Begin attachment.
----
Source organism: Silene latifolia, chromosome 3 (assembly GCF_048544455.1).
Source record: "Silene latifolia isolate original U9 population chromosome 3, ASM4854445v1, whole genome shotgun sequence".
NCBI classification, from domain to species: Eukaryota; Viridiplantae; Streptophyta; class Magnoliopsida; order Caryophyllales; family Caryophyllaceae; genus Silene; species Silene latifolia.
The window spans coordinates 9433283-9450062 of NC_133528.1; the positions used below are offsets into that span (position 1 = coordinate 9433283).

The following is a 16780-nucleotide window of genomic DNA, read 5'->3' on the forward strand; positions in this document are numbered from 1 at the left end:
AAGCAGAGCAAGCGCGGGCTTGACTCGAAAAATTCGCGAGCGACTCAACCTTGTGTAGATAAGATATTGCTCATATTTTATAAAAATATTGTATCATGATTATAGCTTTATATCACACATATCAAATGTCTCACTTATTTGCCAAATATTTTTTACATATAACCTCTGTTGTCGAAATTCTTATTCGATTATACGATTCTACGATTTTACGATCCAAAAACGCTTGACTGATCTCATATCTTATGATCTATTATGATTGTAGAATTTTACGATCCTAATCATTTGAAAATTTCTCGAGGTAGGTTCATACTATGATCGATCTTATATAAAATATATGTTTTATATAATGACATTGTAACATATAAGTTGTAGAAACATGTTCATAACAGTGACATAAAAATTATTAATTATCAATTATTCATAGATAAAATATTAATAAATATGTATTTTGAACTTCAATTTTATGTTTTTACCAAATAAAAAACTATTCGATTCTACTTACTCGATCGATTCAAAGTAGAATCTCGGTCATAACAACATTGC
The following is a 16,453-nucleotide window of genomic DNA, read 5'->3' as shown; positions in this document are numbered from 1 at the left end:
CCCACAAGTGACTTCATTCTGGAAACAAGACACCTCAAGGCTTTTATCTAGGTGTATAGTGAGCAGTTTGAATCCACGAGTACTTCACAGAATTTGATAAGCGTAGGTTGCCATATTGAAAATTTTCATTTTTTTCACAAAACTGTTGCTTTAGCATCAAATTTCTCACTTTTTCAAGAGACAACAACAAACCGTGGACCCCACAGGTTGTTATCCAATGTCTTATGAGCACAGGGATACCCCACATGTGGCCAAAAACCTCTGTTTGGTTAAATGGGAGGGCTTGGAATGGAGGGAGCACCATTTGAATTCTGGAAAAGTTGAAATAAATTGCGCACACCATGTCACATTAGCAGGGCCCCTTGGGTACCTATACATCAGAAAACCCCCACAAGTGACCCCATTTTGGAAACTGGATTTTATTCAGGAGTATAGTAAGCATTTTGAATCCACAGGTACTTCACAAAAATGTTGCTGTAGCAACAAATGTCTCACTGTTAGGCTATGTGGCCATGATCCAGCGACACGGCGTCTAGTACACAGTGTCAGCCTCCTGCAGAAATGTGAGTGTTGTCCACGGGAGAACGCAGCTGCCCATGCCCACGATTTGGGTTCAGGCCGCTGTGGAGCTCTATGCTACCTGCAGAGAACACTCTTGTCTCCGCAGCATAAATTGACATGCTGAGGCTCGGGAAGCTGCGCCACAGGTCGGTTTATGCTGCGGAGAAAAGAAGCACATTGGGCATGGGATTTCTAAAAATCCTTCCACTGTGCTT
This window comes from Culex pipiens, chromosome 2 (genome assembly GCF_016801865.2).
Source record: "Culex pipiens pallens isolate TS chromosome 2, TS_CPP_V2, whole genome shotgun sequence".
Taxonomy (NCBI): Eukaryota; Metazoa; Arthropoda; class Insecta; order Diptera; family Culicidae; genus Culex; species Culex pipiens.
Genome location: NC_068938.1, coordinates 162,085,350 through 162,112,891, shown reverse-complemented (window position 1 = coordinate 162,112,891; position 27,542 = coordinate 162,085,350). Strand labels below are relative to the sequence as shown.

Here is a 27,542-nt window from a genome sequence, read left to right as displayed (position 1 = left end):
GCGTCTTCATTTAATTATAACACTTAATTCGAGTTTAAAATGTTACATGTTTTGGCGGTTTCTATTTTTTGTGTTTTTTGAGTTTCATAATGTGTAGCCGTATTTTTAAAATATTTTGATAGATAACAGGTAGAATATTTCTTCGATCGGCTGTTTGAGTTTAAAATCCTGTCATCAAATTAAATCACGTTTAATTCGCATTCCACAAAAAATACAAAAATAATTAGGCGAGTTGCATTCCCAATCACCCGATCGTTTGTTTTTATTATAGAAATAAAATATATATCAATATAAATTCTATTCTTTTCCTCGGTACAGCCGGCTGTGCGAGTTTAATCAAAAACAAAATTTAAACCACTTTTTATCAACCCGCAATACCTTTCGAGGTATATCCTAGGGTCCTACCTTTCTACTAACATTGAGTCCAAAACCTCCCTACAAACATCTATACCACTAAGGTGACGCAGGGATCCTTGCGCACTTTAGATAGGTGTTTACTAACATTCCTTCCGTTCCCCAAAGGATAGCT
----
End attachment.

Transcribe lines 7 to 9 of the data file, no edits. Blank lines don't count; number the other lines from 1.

The following is a 16,453-nucleotide window of genomic DNA, read 5'->3' as shown; positions in this document are numbered from 1 at the left end:
CCCACAAGTGACTTCATTCTGGAAACAAGACACCTCAAGGCTTTTATCTAGGTGTATAGTGAGCAGTTTGAATCCACGAGTACTTCACAGAATTTGATAAGCGTAGGTTGCCATATTGAAAATTTTCATTTTTTTCACAAAACTGTTGCTTTAGCATCAAATTTCTCACTTTTTCAAGAGACAACAACAAACCGTGGACCCCACAGGTTGTTATCCAATGTCTTATGAGCACAGGGATACCCCACATGTGGCCAAAAACCTCTGTTTGGTTAAATGGGAGGGCTTGGAATGGAGGGAGCACCATTTGAATTCTGGAAAAGTTGAAATAAATTGCGCACACCATGTCACATTAGCAGGGCCCCTTGGGTACCTATACATCAGAAAACCCCCACAAGTGACCCCATTTTGGAAACTGGATTTTATTCAGGAGTATAGTAAGCATTTTGAATCCACAGGTACTTCACAAAAATGTTGCTGTAGCAACAAATGTCTCACTGTTAGGCTATGTGGCCATGATCCAGCGACACGGCGTCTAGTACACAGTGTCAGCCTCCTGCAGAAATGTGAGTGTTGTCCACGGGAGAACGCAGCTGCCCATGCCCACGATTTGGGTTCAGGCCGCTGTGGAGCTCTATGCTACCTGCAGAGAACACTCTTGTCTCCGCAGCATAAATTGACATGCTGAGGCTCGGGAAGCTGCGCCACAGGTCGGTTTATGCTGCGGAGAAAAGAAGCACATTGGGCATGGGATTTCTAAAAATCCTTCCACTGTGCTT
This window comes from Culex pipiens, chromosome 2 (genome assembly GCF_016801865.2).